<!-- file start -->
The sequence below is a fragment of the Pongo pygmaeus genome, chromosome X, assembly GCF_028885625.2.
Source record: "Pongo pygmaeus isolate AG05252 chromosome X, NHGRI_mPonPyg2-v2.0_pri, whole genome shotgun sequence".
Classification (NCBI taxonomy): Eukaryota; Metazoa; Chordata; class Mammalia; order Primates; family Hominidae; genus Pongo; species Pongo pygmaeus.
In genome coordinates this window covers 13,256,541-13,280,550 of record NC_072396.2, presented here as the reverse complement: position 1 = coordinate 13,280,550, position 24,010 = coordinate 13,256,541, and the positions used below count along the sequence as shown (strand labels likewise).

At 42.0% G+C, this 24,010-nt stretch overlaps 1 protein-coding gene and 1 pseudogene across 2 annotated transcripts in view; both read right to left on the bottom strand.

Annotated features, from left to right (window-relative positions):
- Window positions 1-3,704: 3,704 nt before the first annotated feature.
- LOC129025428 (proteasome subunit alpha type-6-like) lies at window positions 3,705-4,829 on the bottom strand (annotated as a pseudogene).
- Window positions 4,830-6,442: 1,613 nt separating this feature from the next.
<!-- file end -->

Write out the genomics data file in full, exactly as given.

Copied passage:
The sequence below is a fragment of the Pongo pygmaeus genome, chromosome X, assembly GCF_028885625.2.
Source record: "Pongo pygmaeus isolate AG05252 chromosome X, NHGRI_mPonPyg2-v2.0_pri, whole genome shotgun sequence".
Classification (NCBI taxonomy): Eukaryota; Metazoa; Chordata; class Mammalia; order Primates; family Hominidae; genus Pongo; species Pongo pygmaeus.
In genome coordinates this window covers 13,256,541-13,280,550 of record NC_072396.2, presented here as the reverse complement: position 1 = coordinate 13,280,550, position 24,010 = coordinate 13,256,541, and the positions used below count along the sequence as shown (strand labels likewise).

At 42.0% G+C, this 24,010-nt stretch overlaps 1 protein-coding gene and 1 pseudogene across 2 annotated transcripts in view; both read right to left on the bottom strand.

Annotated features, from left to right (window-relative positions):
- Window positions 1-3,704: 3,704 nt before the first annotated feature.
- LOC129025428 (proteasome subunit alpha type-6-like) lies at window positions 3,705-4,829 on the bottom strand (annotated as a pseudogene).
- Window positions 4,830-6,442: 1,613 nt separating this feature from the next.